Due to research that has suggested a link between Toxoplasma infection and increases in psychological health problems in human hosts, there is a renewed push in media to vilify Toxoplasma gondii and the people this little critter inhabits. Unfortunately, with that comes the usual batch of alarmist headlines such as "Liberal Thinking Linked to Deadly Disease," and even the claim that side effects include psychosis(!).
We take a look at Toxoplasma and attempt to give you the facts sans the hysteria.
What is Toxoplasma and how does it infect humans?
Toxoplasma gondii is a microscopic parasite whose primary host is the common house cat, though Toxoplasma is able to make a host out of mostly any warm-blooded mammal. Cats pick up the parasite through eating infected meat, such as by eating an infected rat or mouse.
Toxoplasma can only create eggs within the environment a cat host provides. To reproduce, the parasite exploits the cat’s biological processes and, as a result, for around 10-14 days the infected cat will shed millions of toxoplasma eggs or “oocysts” in its feces.
However, most human hosts will be infected through consuming undercooked meat, particularly rare lamb, or by coming into contact with water, soil or vegetables that have been contaminated by feline feces, or exposed to infected materials.
Toxoplasma infection: symptoms and possible psychosis?
Around a third of the world’s population may harbor the parasite and estimates suggest that in Britain alone, new infections may total as much as 350,000 a year. An indicator for Toxoplasma infection is the formation of cysts in the human brain and over other vital organs of the body.
Only a proportion of those infected will ever show what are known as clinical symptoms, and only a relatively small number of those people will ever be severely affected. That said, the problems infection has been linked to are of concern.
Acute symptoms may include flu-like episodes that, with medical intervention, gradually fade after a few days or months. There are cases in which toxoplasmosis has been fatal, but in the vast majority of such cases, this was when teamed with another underlying problem, such as HIV.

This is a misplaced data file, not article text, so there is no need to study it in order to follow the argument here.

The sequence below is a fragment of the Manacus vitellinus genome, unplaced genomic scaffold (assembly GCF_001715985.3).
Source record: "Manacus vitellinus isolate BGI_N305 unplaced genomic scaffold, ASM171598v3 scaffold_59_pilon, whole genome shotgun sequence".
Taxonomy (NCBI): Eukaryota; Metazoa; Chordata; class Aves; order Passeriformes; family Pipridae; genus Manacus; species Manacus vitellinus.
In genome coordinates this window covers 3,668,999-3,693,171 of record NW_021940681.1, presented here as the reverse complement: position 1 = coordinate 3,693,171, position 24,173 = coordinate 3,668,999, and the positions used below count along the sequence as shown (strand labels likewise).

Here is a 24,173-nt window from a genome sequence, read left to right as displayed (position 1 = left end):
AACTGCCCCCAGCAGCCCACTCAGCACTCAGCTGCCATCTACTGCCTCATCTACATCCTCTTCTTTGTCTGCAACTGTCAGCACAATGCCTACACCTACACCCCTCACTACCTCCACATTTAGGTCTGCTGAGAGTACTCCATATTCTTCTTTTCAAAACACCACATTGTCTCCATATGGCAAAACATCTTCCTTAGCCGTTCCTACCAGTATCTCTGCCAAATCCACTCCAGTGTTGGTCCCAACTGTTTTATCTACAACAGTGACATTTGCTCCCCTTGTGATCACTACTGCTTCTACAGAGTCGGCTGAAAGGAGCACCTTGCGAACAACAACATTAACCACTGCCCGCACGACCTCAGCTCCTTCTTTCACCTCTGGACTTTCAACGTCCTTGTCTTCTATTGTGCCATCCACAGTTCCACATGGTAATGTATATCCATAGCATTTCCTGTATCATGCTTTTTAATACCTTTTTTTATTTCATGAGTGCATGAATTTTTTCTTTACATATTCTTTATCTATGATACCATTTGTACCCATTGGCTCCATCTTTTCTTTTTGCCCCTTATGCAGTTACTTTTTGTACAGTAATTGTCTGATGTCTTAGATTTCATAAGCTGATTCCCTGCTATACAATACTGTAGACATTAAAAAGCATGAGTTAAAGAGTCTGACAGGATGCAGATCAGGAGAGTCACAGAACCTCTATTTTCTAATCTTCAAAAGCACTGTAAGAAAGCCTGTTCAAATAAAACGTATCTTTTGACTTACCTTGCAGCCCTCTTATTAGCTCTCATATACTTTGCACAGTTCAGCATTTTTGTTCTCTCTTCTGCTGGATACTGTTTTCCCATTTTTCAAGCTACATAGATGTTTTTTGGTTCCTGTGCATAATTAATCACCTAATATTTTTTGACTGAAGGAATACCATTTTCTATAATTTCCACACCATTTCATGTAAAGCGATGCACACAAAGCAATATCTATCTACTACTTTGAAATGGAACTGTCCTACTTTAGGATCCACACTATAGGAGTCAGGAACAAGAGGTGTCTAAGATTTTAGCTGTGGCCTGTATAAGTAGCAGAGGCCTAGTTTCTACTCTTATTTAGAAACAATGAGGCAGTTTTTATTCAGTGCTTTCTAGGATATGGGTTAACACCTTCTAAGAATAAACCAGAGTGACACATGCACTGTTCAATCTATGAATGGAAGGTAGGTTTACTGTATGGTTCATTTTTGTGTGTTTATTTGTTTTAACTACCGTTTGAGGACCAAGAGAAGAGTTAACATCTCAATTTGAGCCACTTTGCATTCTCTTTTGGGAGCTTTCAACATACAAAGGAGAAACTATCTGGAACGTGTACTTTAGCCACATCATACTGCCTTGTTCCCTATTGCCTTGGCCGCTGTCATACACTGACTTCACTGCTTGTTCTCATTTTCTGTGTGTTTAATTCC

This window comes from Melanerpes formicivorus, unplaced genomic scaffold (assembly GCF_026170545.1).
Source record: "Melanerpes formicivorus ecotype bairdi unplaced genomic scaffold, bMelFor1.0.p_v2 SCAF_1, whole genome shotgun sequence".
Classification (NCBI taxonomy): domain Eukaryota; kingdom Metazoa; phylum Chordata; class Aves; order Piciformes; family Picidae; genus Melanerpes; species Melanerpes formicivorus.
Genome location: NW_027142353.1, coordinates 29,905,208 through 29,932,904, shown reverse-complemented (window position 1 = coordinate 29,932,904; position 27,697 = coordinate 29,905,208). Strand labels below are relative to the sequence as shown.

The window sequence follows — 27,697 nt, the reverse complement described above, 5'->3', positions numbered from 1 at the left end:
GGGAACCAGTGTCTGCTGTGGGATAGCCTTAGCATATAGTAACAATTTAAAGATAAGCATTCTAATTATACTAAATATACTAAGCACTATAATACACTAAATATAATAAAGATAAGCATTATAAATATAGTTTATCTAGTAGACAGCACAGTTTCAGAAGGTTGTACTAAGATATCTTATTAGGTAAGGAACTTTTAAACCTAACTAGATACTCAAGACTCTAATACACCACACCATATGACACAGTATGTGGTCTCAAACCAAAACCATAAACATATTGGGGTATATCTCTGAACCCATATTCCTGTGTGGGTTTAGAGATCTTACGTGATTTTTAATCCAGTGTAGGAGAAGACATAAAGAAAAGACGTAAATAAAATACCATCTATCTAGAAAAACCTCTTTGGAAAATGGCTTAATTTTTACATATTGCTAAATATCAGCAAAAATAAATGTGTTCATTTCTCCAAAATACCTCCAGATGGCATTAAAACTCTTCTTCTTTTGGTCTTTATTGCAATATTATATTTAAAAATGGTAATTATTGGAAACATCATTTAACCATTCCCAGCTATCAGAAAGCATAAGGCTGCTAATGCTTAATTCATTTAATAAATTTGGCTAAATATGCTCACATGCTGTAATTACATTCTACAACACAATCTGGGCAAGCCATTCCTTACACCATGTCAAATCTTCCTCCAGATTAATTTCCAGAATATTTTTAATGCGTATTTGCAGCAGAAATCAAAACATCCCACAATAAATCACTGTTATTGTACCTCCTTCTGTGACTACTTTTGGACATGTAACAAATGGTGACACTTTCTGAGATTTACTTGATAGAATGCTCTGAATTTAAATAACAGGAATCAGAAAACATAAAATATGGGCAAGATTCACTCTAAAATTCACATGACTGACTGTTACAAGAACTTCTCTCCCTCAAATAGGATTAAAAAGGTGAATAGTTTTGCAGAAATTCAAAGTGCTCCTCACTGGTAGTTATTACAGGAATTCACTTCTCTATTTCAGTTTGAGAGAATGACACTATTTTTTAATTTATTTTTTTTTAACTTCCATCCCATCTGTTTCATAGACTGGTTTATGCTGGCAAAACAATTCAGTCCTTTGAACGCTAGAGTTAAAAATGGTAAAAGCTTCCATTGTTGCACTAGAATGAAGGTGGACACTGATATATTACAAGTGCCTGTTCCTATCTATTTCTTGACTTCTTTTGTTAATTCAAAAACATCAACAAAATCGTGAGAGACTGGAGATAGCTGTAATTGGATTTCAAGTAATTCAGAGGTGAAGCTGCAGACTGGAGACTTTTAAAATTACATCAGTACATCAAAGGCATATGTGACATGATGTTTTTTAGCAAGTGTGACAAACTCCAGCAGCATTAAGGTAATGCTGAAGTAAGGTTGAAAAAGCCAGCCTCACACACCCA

There is also a demonstrated risk to pregnant women. In particular, the parasite is able to cross the placenta and therein pose a risk to an unborn child, sometimes leading to miscarriage.
However, even in those people that do not display obvious clinical symptoms of infection, there is tentative evidence that infection may alter personality traits. Infected rats tend to be more prone to risk-taking, often with the fatal and highly useful consequence, at least for the parasite, of being eaten by cats.
Studies have also shown a link between infection in humans and psychological problems leading to self-harm and suicide attempts, with a 2011 study of 20 European countries showing the national suicide rate among women increasing in direct proportion to the prevalence of latent infection. There has even been a link made to an increased likelihood of schizophrenia. These results remain tentative, however, and much more research is needed before a causal link can be established.
Abandoning pet cats is NOT the answer to Toxoplasma
If you are scared of the 'Tox, it is important to stress that indoor cats pose little risk of Toxoplasma infection as their chances for exposure to infected materials is greatly reduced.
While some scientists have gone as far as to warn against keeping outdoor cats during pregnancy and around young children, others have pointed out that cats actually only shed oocytes for around two to three weeks of their life, after which they are unlikely to become reinfected. This period will usually occur when the cats are young and have just started to exhibit hunting behaviors. If infection is diagnosed, keeping cats away from at-risk groups while the cat is being treated is recommended, and practicing good home cleanliness, such as washing your hands after clearing out a cat’s litter tray, can help combat infection.
However, the risk from undercooked meat and unwashed vegetables remains a concern, and one that seems to have gone under emphasized until now. While the UK’s FSA prepares to publish a risk profile on Toxoplasma, Dr Richard Holliman of St George’s Hospital in London is quoted by the Independent as saying: “Toxoplasma is more important, or as important as salmonella and campylobacter, which affect a lot of people.”
He then clarifies the threat in stark terms: “Toxoplasma affects a few people but when it does affect them it can be devastating. A child born with congenital toxoplasma is damaged for life.”
The risk of Toxoplasma gondii impacting your life is relatively low. It is, however, something that should be considered seriously, both in terms of potential benefits and risks. Ultimately, living with Toxoplasma is a choice. Read, learn, listen, and make up your own mind. As for me, a young healthy CIS white male aware of the impact my privilege can have on the disadvantaged if not kept in check, I will continue to live in symbiosis with my little critters.